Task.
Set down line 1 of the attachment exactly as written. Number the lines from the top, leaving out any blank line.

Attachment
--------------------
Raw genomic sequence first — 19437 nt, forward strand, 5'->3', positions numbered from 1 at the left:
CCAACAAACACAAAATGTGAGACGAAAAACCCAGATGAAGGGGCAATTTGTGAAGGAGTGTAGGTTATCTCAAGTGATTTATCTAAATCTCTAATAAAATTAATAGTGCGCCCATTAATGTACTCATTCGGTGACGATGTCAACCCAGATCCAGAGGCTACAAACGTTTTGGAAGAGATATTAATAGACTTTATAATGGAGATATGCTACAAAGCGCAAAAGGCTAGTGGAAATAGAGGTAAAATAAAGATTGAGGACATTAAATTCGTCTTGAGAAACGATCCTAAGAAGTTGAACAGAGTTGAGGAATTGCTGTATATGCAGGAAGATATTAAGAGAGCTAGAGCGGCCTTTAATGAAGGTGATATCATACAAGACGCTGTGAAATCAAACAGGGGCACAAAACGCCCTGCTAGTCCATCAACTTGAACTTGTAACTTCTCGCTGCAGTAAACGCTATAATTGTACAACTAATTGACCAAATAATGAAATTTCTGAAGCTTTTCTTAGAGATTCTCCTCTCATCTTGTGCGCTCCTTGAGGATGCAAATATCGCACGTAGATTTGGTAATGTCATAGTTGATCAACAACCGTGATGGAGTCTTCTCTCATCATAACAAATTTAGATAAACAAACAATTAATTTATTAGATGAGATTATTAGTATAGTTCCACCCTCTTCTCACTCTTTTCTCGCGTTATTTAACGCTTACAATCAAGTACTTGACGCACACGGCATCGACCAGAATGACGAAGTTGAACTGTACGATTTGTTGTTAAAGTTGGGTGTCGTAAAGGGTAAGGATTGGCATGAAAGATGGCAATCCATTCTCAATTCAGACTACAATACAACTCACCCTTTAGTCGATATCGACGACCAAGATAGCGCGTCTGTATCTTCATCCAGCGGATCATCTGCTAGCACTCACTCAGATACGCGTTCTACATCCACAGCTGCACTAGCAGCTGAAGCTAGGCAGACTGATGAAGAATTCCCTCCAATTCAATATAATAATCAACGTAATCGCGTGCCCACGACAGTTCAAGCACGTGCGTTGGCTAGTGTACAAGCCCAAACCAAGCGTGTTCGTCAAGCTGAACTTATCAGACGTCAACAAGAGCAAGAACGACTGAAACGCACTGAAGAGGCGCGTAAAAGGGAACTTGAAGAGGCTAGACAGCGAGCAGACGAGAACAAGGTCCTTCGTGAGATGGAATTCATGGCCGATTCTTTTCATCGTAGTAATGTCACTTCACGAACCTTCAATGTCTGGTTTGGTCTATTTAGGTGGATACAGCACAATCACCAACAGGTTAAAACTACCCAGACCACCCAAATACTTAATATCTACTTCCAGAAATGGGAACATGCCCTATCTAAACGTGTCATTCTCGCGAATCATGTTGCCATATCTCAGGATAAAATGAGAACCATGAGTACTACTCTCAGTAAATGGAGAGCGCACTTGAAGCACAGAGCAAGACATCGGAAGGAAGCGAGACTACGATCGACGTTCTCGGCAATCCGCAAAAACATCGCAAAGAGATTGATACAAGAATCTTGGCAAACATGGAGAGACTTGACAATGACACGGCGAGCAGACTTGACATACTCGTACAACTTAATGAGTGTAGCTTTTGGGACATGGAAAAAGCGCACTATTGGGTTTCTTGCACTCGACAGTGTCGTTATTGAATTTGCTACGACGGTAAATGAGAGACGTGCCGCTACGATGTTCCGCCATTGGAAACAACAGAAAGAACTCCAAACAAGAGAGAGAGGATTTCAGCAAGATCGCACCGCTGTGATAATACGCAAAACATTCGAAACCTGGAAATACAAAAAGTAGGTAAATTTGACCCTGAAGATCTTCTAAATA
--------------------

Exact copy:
Raw genomic sequence first — 19437 nt, forward strand, 5'->3', positions numbered from 1 at the left: